Kate Chopin, born as Kate O'Flaherty, was raised in St. Louis, Missouri. She was the third of five children, and was the only child in her family to live past the age of twenty five. Because Chopin grew up during the Civil War, she was separated from her one friend Kitty Garesche, who she had met at the Sacred Heart Academy. Chopin's family held slaves and supported the South. Since St. Louis was a pro-North city, the Gareshe's were forced to move. In 1870, Chopin married Oscar Chopin, who was the son of a wealthy cotton-growing family in Louisiana. By all accounts, Oscar loved Chopin. He “admired her independence and intelligence, and "allowed" her unheard of freedom” (Wyatt). After their marriage, they lived in New Orleans where she had five boys and two girls. Oscar died of swamp fever there in 1882 and Chopin took over the running of his general store and plantation for over a year.
Chopin wrote two published novels, and one hundred short stories in the 1890's. “Most of her fiction is set in Louisiana, and her best known work focuses on the lives of sensitive intelligent women” (Clark). One of my favorite stories by Chopin is “The Storm.” The story was written July 19, 1898, and was published in The Complete Works of Kate Chopin in 1969. The setting of “The Storm” takes place in the late nineteenth century at a Friedheimer's store in Louisiana, and the house nearby of Calixta and Bobinot. Throughout the story, Chopin uses multiple conflicts to reveal her belief that nature can sometimes bring happiness in our lives.
When beginning the story, readers instantly hit the conflict of man vs nature. Characters Bibi and Bobinot are out at Friedheimer's store when they notice “sombre clouds rolling with sinister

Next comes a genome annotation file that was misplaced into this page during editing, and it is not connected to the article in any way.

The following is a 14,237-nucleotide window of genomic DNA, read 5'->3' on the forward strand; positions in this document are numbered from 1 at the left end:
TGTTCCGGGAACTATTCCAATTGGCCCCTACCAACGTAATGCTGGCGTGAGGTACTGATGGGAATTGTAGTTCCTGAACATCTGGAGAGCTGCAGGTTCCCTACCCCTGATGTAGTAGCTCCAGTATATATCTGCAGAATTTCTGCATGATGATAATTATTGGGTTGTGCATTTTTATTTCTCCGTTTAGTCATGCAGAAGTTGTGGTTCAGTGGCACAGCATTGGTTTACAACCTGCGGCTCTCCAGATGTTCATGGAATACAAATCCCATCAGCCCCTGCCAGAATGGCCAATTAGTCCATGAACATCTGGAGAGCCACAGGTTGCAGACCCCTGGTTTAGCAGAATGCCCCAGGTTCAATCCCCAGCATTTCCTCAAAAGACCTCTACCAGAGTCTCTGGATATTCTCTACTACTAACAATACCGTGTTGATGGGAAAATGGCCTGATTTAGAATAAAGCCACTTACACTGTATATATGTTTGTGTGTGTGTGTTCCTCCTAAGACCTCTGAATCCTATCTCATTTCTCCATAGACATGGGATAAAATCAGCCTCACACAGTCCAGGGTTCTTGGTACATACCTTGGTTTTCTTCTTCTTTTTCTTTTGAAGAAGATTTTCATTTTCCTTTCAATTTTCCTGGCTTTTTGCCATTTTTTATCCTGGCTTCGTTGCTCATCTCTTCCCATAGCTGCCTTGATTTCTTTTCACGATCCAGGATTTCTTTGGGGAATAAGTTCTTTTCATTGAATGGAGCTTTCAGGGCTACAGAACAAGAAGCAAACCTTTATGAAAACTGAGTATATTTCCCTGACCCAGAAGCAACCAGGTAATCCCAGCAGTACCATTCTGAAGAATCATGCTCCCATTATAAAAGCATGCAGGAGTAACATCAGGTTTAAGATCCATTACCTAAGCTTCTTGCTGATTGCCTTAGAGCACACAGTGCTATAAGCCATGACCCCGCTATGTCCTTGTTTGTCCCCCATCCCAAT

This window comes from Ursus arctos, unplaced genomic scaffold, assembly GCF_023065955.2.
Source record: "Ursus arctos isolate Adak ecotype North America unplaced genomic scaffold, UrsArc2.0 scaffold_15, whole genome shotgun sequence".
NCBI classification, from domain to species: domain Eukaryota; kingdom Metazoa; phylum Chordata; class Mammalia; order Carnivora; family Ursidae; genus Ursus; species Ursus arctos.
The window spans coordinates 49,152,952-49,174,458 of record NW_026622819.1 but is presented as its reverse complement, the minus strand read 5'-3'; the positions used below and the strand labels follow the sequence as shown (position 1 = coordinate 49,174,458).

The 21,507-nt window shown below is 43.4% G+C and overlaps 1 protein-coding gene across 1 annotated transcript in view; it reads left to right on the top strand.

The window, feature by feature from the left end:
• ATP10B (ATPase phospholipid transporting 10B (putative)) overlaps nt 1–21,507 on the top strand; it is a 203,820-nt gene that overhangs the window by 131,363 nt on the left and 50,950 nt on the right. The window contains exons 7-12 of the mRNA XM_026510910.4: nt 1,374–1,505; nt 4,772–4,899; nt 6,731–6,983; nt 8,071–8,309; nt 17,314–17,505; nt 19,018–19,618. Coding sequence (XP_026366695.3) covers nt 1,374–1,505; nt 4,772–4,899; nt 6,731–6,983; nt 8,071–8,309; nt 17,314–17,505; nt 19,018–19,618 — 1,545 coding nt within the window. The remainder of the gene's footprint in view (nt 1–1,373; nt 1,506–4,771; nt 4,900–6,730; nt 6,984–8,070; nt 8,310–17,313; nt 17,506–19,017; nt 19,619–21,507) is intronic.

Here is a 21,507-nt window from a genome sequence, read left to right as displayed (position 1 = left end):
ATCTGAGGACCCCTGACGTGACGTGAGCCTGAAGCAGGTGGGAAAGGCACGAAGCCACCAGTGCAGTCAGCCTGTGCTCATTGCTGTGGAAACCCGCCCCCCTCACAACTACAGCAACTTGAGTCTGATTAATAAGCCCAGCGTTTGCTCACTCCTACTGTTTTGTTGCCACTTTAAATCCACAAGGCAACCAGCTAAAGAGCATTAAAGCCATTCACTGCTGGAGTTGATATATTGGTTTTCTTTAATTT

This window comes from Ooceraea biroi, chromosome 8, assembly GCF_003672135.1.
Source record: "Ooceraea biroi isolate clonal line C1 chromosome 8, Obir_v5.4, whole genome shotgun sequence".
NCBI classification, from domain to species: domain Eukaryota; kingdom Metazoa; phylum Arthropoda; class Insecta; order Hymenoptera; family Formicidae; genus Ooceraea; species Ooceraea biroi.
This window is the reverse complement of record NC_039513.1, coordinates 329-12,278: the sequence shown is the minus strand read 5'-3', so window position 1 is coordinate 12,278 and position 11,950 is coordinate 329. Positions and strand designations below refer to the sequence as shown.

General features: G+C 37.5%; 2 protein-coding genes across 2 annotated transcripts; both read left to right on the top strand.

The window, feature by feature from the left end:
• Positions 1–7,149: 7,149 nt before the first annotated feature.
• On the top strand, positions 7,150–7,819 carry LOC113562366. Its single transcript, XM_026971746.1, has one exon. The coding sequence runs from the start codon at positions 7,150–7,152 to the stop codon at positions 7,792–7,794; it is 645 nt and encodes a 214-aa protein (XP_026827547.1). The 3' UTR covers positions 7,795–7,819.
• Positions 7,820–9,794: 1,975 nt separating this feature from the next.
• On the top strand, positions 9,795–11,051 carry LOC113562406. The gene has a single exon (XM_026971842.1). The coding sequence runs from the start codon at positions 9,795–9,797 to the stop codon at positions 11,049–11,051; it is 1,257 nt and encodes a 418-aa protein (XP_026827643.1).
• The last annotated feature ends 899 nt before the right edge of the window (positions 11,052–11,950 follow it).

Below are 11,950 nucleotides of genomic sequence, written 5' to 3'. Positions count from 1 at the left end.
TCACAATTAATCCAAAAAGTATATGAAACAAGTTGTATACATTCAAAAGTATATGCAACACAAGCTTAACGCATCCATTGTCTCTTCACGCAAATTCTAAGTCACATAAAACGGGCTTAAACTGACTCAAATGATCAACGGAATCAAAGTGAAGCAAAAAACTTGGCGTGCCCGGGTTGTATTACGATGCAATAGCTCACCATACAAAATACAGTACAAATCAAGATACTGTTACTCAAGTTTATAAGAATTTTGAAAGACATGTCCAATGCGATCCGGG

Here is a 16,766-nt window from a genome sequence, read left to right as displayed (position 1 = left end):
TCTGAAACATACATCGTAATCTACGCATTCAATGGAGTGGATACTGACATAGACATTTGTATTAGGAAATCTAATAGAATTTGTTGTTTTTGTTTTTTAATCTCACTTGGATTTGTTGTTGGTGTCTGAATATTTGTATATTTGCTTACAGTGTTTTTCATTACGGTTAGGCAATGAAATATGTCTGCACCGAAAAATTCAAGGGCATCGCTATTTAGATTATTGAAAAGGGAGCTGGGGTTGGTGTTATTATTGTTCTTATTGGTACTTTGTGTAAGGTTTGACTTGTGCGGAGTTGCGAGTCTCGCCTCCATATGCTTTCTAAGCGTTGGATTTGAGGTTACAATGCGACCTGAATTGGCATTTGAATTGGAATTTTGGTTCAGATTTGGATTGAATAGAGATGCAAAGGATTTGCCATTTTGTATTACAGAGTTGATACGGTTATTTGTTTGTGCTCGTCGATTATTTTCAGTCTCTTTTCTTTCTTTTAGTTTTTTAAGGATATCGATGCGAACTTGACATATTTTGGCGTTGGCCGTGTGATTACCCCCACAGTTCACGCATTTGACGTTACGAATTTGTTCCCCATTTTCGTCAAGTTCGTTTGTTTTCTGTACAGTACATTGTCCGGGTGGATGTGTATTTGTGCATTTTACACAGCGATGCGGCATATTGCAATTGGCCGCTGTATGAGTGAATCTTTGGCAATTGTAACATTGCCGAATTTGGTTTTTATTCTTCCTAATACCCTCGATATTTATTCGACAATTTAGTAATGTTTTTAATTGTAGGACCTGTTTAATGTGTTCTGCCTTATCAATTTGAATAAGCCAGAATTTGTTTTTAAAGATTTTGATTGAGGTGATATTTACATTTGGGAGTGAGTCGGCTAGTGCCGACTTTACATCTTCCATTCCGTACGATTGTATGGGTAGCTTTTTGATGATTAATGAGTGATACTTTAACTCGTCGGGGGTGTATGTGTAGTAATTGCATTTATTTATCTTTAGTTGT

intention from the west, accompanied by a sullen, threatening roar” (Chopin 300). Because they know a dangerous storm is on the way, they decide to stay at the store until the storm passes. This decision forces Calixta to remain at home alone and fend for her self. Calixta is so busy working at home that she is unaware of the upcoming storm. When it suddenly begins to grow dark, Calixta stops her work and prepares the house for the storm. When she goes outside, she sees her former lover Alcee. Despite Alcee's intentions to stay outside, he is forced to enter the house as the storm gains strength. The rain beats so hard on the house “with a force and clatter that threaten to break an entrance and deluge them there” (Chopin 301). Nature plays a big role in the development of the story because the storm is what brings Alcee and Calixta together in the first place. If there was no storm, Alcee wouldn't have a reason to enter Calixta's house. The conflict is resolved towards the end of the story when Alcee...